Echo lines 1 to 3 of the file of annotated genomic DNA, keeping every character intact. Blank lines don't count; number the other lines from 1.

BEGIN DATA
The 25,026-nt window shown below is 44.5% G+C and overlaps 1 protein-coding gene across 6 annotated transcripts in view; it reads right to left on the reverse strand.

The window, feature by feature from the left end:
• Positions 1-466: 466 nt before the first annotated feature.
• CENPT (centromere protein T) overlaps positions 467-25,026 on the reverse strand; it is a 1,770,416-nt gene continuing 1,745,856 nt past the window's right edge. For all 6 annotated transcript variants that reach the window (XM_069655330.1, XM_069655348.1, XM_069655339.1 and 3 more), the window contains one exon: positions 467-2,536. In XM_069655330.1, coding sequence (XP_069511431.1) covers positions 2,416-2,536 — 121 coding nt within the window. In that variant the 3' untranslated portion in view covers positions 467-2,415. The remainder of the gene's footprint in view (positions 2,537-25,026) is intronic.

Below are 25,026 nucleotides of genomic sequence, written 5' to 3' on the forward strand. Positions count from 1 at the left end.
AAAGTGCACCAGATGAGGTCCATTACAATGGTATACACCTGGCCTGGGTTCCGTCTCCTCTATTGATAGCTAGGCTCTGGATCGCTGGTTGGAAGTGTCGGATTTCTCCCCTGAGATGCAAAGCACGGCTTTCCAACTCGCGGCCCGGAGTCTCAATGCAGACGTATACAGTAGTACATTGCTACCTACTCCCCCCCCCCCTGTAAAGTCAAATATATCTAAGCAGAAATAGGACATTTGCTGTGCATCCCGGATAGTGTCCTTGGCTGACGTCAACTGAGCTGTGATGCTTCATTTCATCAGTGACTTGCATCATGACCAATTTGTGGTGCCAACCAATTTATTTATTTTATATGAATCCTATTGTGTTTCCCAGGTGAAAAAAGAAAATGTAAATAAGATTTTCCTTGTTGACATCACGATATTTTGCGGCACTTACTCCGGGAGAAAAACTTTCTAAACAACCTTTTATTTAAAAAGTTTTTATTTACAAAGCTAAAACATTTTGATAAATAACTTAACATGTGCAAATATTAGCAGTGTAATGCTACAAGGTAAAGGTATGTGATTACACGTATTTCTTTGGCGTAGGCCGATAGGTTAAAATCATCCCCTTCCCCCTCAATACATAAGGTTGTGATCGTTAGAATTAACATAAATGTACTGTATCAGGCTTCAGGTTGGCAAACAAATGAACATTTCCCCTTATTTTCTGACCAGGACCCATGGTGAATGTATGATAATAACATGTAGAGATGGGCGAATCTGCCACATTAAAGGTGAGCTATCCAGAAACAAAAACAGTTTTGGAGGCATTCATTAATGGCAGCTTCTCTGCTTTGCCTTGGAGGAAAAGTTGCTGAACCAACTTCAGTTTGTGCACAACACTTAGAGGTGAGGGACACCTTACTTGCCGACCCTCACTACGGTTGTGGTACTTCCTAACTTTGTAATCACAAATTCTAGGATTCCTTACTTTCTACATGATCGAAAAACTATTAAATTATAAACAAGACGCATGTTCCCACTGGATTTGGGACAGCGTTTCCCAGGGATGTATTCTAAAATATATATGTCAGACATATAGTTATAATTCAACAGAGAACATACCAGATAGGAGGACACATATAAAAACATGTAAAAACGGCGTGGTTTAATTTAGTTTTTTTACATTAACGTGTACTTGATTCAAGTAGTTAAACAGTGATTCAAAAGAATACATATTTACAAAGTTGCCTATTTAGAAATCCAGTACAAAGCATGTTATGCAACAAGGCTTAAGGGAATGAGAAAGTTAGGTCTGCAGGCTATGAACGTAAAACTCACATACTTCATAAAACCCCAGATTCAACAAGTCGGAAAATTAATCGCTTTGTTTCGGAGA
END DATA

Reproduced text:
The 25,026-nt window shown below is 44.5% G+C and overlaps 1 protein-coding gene across 6 annotated transcripts in view; it reads right to left on the reverse strand.

The window, feature by feature from the left end:
• Positions 1-466: 466 nt before the first annotated feature.